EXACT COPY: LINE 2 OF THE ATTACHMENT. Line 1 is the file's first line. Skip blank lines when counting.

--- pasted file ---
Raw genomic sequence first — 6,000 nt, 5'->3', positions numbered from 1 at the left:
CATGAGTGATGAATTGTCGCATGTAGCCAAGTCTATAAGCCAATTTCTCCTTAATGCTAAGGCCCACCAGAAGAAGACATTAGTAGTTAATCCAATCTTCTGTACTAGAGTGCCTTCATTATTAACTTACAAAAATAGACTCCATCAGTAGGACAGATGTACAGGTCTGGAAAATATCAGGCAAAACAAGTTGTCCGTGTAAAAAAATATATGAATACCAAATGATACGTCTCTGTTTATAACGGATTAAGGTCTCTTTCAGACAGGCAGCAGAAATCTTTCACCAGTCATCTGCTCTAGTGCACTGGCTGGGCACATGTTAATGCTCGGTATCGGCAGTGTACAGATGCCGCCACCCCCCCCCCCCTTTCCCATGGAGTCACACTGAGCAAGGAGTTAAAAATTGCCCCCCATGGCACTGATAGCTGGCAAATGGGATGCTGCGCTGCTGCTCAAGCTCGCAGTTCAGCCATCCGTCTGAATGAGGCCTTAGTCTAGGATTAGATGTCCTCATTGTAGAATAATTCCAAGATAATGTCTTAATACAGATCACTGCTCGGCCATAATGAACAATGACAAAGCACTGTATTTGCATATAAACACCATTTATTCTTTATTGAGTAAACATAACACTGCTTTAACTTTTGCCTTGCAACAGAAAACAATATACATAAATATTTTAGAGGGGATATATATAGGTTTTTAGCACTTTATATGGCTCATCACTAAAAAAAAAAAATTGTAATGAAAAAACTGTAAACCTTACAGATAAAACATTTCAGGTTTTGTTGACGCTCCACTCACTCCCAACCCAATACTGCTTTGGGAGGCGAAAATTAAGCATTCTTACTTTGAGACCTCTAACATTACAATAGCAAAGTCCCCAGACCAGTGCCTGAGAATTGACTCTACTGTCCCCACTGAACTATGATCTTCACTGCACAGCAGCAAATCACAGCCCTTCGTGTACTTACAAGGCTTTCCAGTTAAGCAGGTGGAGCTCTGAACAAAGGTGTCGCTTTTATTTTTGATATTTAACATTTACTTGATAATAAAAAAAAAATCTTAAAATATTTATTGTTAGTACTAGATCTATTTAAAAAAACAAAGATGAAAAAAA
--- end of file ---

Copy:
CATGAGTGATGAATTGTCGCATGTAGCCAAGTCTATAAGCCAATTTCTCCTTAATGCTAAGGCCCACCAGAAGAAGACATTAGTAGTTAATCCAATCTTCTGTACTAGAGTGCCTTCATTATTAACTTACAAAAATAGACTCCATCAGTAGGACAGATGTACAGGTCTGGAAAATATCAGGCAAAACAAGTTGTCCGTGTAAAAAAATATATGAATACCAAATGATACGTCTCTGTTTATAACGGATTAAGGTCTCTTTCAGACAGGCAGCAGAAATCTTTCACCAGTCATCTGCTCTAGTGCACTGGCTGGGCACATGTTAATGCTCGGTATCGGCAGTGTACAGATGCCGCCACCCCCCCCCCCCTTTCCCATGGAGTCACACTGAGCAAGGAGTTAAAAATTGCCCCCCATGGCACTGATAGCTGGCAAATGGGATGCTGCGCTGCTGCTCAAGCTCGCAGTTCAGCCATCCGTCTGAATGAGGCCTTAGTCTAGGATTAGATGTCCTCATTGTAGAATAATTCCAAGATAATGTCTTAATACAGATCACTGCTCGGCCATAATGAACAATGACAAAGCACTGTATTTGCATATAAACACCATTTATTCTTTATTGAGTAAACATAACACTGCTTTAACTTTTGCCTTGCAACAGAAAACAATATACATAAATATTTTAGAGGGGATATATATAGGTTTTTAGCACTTTATATGGCTCATCACTAAAAAAAAAAAATTGTAATGAAAAAACTGTAAACCTTACAGATAAAACATTTCAGGTTTTGTTGACGCTCCACTCACTCCCAACCCAATACTGCTTTGGGAGGCGAAAATTAAGCATTCTTACTTTGAGACCTCTAACATTACAATAGCAAAGTCCCCAGACCAGTGCCTGAGAATTGACTCTACTGTCCCCACTGAACTATGATCTTCACTGCACAGCAGCAAATCACAGCCCTTCGTGTACTTACAAGGCTTTCCAGTTAAGCAGGTGGAGCTCTGAACAAAGGTGTCGCTTTTATTTTTGATATTTAACATTTACTTGATAATAAAAAAAAAATCTTAAAATATTTATTGTTAGTACTAGATCTATTTAAAAAAACAAAGATGAAAAAAA